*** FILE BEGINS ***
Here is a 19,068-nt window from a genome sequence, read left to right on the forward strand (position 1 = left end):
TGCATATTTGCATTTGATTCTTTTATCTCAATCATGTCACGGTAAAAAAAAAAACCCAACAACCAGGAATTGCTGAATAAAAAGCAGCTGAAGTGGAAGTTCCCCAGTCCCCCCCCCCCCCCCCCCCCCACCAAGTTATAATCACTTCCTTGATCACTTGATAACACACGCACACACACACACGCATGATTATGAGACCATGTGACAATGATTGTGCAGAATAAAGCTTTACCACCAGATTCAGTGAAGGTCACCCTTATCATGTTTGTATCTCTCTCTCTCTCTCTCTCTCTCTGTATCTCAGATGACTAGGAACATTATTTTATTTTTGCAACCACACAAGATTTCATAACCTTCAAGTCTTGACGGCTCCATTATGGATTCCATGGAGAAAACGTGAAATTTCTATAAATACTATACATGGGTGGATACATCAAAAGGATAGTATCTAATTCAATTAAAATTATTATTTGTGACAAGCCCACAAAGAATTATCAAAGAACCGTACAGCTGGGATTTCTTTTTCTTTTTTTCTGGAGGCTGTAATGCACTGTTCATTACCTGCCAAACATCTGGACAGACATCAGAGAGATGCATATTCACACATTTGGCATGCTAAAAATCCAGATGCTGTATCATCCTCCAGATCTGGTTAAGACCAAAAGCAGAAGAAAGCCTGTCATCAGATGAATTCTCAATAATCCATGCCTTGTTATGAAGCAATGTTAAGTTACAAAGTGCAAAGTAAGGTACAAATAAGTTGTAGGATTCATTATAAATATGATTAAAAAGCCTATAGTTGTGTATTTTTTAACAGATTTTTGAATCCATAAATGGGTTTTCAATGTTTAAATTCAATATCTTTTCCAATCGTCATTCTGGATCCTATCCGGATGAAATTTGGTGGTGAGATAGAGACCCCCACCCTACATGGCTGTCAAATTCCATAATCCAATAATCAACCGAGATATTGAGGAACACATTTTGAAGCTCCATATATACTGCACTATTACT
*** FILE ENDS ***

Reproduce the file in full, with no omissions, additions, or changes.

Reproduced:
Here is a 19,068-nt window from a genome sequence, read left to right on the forward strand (position 1 = left end):
TGCATATTTGCATTTGATTCTTTTATCTCAATCATGTCACGGTAAAAAAAAAAACCCAACAACCAGGAATTGCTGAATAAAAAGCAGCTGAAGTGGAAGTTCCCCAGTCCCCCCCCCCCCCCCCCCCCCACCAAGTTATAATCACTTCCTTGATCACTTGATAACACACGCACACACACACACGCATGATTATGAGACCATGTGACAATGATTGTGCAGAATAAAGCTTTACCACCAGATTCAGTGAAGGTCACCCTTATCATGTTTGTATCTCTCTCTCTCTCTCTCTCTCTCTGTATCTCAGATGACTAGGAACATTATTTTATTTTTGCAACCACACAAGATTTCATAACCTTCAAGTCTTGACGGCTCCATTATGGATTCCATGGAGAAAACGTGAAATTTCTATAAATACTATACATGGGTGGATACATCAAAAGGATAGTATCTAATTCAATTAAAATTATTATTTGTGACAAGCCCACAAAGAATTATCAAAGAACCGTACAGCTGGGATTTCTTTTTCTTTTTTTCTGGAGGCTGTAATGCACTGTTCATTACCTGCCAAACATCTGGACAGACATCAGAGAGATGCATATTCACACATTTGGCATGCTAAAAATCCAGATGCTGTATCATCCTCCAGATCTGGTTAAGACCAAAAGCAGAAGAAAGCCTGTCATCAGATGAATTCTCAATAATCCATGCCTTGTTATGAAGCAATGTTAAGTTACAAAGTGCAAAGTAAGGTACAAATAAGTTGTAGGATTCATTATAAATATGATTAAAAAGCCTATAGTTGTGTATTTTTTAACAGATTTTTGAATCCATAAATGGGTTTTCAATGTTTAAATTCAATATCTTTTCCAATCGTCATTCTGGATCCTATCCGGATGAAATTTGGTGGTGAGATAGAGACCCCCACCCTACATGGCTGTCAAATTCCATAATCCAATAATCAACCGAGATATTGAGGAACACATTTTGAAGCTCCATATATACTGCACTATTACT